Types of Cabinet Finishes and Techniques

Types of Cabinet Finishes and Techniques

Know Your Options When Selecting Cabinet Finishes

A palette of colorful possibilities awaits you when selecting cabinet finishes. Whether you want to bring out the natural characteristics of the wood type you’ve chosen, add personality with hues that complement your unique kitchen design, or create a look reflective of the latest cabinet finish trend, Europa has a wide variety of finish types for your cabinet project.

To help you begin selecting kitchen cabinet finishes, here is a quick overview of different finish options that are available, including stains, paints (also referred to as opaques), glazes and finishing techniques.

Cabinet Stains

Stains are applied to cabinet doors to enhance the natural beauty of the wood, while also adding beautiful color. A variety of stain applications are used across our cabinetry brands. Cabinet stains can range from light to very dark. Light stains will allow you to see more of the wood’s natural character, while darker stains will hide much of the grain, but can create richer color and a more dramatic look

Paints (Opaques)

Paints are applied to cabinetry products when the desired look is an opaque-colored finish. When using a painted finish on tighter grained types of wood, you will be left with a smooth finish. On coarse-grained wood like oak, the grain texture will be partially visible under the finish.

Don’t see what you want in our paint colors? Have your designer send us a paint swatch or a sample of the item you want to match, and our Color Masters will produce a custom paint color just for you. Then we’ll produce a full-sized sample door in the style you choose so you can take it home and make sure you love it.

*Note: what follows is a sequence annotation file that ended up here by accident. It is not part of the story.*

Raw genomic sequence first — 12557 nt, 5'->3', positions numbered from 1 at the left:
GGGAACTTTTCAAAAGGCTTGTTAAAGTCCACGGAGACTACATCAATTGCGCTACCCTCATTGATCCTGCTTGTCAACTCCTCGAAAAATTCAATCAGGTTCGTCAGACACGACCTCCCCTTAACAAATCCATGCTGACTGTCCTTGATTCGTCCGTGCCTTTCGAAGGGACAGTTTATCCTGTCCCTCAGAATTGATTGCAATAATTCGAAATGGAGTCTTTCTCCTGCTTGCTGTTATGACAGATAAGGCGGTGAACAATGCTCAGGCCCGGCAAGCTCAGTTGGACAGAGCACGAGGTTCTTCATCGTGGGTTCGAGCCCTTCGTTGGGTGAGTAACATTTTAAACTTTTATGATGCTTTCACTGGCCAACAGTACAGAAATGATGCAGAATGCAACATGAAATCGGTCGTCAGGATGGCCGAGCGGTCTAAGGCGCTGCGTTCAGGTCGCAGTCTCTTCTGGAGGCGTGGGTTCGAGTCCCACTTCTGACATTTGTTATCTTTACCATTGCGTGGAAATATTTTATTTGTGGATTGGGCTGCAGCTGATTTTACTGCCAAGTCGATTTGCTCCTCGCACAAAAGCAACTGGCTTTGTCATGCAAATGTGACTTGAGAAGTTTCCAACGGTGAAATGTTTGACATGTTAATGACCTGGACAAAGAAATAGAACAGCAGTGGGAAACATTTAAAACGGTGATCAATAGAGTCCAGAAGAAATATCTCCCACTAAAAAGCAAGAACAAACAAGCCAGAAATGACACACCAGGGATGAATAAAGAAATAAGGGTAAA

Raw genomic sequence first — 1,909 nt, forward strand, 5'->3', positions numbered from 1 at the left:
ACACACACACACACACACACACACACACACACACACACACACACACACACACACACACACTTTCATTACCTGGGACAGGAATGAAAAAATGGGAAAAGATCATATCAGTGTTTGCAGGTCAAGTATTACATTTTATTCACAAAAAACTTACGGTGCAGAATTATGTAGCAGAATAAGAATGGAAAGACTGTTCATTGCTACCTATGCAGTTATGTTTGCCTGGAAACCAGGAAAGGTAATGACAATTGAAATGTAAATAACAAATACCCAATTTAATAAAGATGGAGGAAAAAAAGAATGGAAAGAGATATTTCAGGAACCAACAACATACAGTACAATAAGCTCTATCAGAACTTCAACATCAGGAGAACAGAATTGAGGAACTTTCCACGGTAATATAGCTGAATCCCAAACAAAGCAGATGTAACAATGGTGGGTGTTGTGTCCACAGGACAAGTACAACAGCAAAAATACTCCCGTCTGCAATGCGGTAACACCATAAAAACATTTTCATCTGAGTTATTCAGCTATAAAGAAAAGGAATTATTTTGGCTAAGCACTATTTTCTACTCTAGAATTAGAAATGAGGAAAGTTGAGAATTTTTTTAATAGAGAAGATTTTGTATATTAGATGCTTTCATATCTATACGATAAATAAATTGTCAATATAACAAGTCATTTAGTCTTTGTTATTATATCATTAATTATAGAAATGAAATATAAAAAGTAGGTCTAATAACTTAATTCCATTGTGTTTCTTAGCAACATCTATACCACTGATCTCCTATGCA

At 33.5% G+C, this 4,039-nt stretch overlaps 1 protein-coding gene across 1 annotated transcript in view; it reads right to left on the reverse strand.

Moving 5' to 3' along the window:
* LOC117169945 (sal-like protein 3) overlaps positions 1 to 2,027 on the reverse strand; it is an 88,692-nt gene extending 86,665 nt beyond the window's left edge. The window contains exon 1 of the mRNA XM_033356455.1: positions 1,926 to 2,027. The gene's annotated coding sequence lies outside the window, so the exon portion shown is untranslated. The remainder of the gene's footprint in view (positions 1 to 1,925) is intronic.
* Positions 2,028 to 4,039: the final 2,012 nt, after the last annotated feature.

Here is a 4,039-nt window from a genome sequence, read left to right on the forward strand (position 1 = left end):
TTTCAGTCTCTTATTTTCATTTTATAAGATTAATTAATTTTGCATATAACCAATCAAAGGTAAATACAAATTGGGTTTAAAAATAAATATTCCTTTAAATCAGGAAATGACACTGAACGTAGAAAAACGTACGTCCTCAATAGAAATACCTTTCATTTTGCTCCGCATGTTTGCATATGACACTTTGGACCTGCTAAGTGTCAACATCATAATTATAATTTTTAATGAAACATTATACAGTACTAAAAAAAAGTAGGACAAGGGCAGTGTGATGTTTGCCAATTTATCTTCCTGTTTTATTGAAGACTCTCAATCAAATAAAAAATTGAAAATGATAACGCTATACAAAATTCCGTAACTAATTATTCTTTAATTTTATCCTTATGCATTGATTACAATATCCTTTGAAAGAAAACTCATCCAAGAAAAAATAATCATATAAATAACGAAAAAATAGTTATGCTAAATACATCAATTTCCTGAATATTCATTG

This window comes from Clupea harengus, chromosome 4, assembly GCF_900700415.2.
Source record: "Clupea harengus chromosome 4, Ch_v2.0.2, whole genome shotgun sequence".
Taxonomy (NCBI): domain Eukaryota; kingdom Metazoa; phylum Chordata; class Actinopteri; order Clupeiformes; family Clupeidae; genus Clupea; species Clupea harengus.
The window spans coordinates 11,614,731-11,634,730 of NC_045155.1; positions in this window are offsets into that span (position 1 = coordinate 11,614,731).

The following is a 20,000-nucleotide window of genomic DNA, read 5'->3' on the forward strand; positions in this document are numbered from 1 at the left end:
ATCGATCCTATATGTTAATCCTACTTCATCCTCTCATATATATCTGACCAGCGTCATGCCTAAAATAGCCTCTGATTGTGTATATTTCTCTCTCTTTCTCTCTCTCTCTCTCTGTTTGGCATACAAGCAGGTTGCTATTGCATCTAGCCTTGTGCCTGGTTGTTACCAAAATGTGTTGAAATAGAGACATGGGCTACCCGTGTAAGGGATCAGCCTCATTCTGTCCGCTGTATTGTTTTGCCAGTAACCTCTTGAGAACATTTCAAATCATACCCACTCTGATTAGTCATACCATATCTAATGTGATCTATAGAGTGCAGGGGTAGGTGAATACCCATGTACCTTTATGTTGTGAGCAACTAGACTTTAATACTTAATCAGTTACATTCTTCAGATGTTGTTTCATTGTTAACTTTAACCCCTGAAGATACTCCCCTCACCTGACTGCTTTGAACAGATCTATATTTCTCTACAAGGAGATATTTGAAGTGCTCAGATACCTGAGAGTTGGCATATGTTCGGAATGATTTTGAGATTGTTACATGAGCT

Glazes are meant to highlight the different edges on a piece of cabinetry. They can be applied to both stain and paint finishes. There are two types of glazes: flooded and penned. In the flooded glaze process, the glaze material is sprayed onto the entire cabinet door and is then wiped off everywhere except in the highlight areas. In a penned glaze process, the material is hand-applied to only to the highlighted areas.

Finishing Techniques

Linen Finish

Primed and painted wood is lightly hand-brushed with Brown or Nickel glaze creating a linear, brushed look. Available on Maple or MDF with Standard or Low Sheen.

Vintage Finish

An innovative blend of light glazing, rasping, rub-off, worm holes, stress cracks, dents and smooth worn edges on any paint color on Maple. Sealed with a clear top coat. Low Sheen only.


Primed, painted wood is randomly sanded to reveal bare edges and high points, then sealed with a clear top coat. Add Glaze if available (no Linen, please). Always with Low Sheen.


Painted or stained wood is randomly dented with special tools to cause stress cracks, and sealed with a clear top coat.


A combination of Rubbed and Aged detailing. Available on paints. Always with Low Sheen.